ARLINGTON, Va. — Supporting United States forces in the vast and likely contested areas of great power competition will be an enormous challenge, but a top Defense Department planner says using logistics “as a warfighting function” could throw adversaries off balance.
Logistics isn’t just about planes, ships and trucks carrying stuff, Marine Corps Maj. Gen. David Maxwell, the Pentagon’s vice director for logistics (J4) told a virtual defense industry conference Feb. 3. “In fact, I would offer that we really need to be thinking about employing logistics as a warfighting function,” he said.
“The military challenge for logistics,” Maxwell told the Defense Industrial Association’s Expeditionary Warfare Conference, “is that under all domain persistent attack, we have to be able to rapidly aggregate and deploy forces worldwide and support those forces potentially over vast distances, through contested domains and most likely over a protracted time frame.”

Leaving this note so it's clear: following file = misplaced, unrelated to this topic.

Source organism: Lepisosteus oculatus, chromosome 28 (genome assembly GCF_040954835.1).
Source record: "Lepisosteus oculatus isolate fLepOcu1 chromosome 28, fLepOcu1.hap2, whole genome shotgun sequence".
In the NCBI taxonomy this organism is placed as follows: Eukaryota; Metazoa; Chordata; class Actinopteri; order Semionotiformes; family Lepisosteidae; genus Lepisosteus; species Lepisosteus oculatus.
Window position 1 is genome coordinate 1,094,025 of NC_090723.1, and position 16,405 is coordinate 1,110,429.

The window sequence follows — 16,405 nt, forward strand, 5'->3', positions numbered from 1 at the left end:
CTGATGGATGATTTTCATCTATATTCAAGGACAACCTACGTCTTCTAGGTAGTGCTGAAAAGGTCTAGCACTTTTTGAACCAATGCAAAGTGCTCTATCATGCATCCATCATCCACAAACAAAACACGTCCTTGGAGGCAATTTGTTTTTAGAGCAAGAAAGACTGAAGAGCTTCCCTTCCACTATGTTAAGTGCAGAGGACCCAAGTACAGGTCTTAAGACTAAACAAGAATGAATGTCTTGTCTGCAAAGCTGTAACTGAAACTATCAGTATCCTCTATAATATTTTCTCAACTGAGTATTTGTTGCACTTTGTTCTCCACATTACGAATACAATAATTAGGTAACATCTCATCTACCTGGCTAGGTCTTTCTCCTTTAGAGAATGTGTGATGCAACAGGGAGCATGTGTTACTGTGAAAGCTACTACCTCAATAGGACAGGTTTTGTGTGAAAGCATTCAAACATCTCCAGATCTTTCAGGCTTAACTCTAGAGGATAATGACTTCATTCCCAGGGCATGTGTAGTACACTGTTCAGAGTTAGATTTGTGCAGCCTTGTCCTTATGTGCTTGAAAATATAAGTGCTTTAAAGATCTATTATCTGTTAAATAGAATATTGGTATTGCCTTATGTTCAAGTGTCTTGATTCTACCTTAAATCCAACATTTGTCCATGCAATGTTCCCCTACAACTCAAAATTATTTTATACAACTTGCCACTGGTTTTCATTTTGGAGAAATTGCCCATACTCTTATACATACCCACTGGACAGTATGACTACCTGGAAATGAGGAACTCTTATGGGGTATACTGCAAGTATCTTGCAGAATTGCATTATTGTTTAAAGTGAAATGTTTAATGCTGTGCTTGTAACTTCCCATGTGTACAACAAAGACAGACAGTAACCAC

That’s going to be a tall order, compared to the decades after the Cold War, when the maritime environment was largely uncontested.
“Logistics support, something we’ve taken for granted for quite a while, is no longer a given,” Maxwell said, adding that in a contested environment the integration of logistics, operations and command and control is more critical than ever, but “our ways of doing it are no longer adequate.”
U.S. strategy calls for a geographically distributed force across the Pacific to confound and deter adversaries armed with increasingly formidable air and sea denial capabilities. In addition to reducing the signatures of supply vessels, greater use of autonomous vehicles, artificial intelligence, machine learning and better training the troops who will use those digital tools, Maxwell said logistics, itself, should be added to the commander’s toolbox.
He suggested logistics could be used as a reconnaissance or counter reconnaissance tool “to probe and identify” competitors’ surface areas. “Would a commander intentionally use logistics movement as a signaling activity to assess adversary reactions as either a deterrent or an indication of escalation?” he asked. He also suggested a commander could conceal logistics activities “in order to deceive the adversary and retain an element of surprise.”
Those actions “have the potential to either deter or deny adversary objectives if we employ them intentionally,” Maxwell said.